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As money became a commodity, the money market became a component of the financial markets for assets involved in short-term borrowing, lending, buying and selling with original maturities of one year or less. Trading in the money markets is done over the counter and is wholesale. Various instruments exist, such as Treasury bills, commercial paper, bankers' acceptances, deposits, certificates of deposit, bills of exchange, repurchase agreements, federal funds, and short-lived mortgage-, and asset-backed securities. It provides liquidity funding for the global financial system. Money markets and capital markets are parts of financial markets. The instruments bear differing maturities, currencies, credit risks, and structure. Therefore they may be used to distribute the exposure.
The money market consists of financial institutions and dealers in money or credit who wish to either borrow or lend. Participants borrow and lend for short periods of time, typically up to thirteen months. Money market trades in short-term financial instruments commonly called "paper." This contrasts with the capital market for longer-term funding, which is supplied by bonds and equity.
The core of the money market consists of interbank lending—banks borrowing and lending to each other using commercial paper, repurchase agreements and similar instruments. These instruments are often benchmarked to (i.e. priced by reference to) the London Interbank Offered Rate (LIBOR) for the appropriate term and currency.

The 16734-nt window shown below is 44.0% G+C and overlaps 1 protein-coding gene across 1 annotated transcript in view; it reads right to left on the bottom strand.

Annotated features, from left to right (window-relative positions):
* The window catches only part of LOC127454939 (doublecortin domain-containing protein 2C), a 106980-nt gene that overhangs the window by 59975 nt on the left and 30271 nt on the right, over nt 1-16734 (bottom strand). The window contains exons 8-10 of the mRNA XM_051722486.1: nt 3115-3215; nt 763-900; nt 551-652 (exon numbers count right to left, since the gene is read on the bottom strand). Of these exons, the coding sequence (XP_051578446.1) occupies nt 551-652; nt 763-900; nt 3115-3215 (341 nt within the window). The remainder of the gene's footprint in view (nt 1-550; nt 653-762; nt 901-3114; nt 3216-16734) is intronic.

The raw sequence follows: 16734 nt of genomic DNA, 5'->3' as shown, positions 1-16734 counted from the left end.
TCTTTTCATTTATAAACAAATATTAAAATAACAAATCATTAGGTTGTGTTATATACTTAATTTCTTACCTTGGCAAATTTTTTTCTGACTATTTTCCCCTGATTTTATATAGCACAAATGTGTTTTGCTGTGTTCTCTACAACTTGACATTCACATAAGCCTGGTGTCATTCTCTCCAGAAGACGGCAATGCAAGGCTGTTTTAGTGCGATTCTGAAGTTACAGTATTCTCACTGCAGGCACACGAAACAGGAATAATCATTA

Finance companies typically fund themselves by issuing large amounts of asset-backed commercial paper (ABCP) which is secured by the pledge of eligible assets into an ABCP conduit. Examples of eligible assets include auto loans, credit card receivables, residential/commercial mortgage loans, mortgage-backed securities and similar financial assets. Certain large corporations with strong credit ratings, such as General Electric, issue commercial paper on their own credit. Other large corporations arrange for banks to issue commercial paper on their behalf via commercial paper lines.
In the United States, federal, state and local governments all issue paper to meet funding needs. States and local governments issue municipal paper, while the US Treasury issues Treasury bills to fund the US public debt:
There are two types of instruments in the fixed income market that pay the interest at maturity, instead of paying it as coupons. Discount instruments, like repurchase agreements, are issued at a discount of the face value, and their maturity value is the face value. Accrual instruments are issued at the face value and mature at the face value plus interest.
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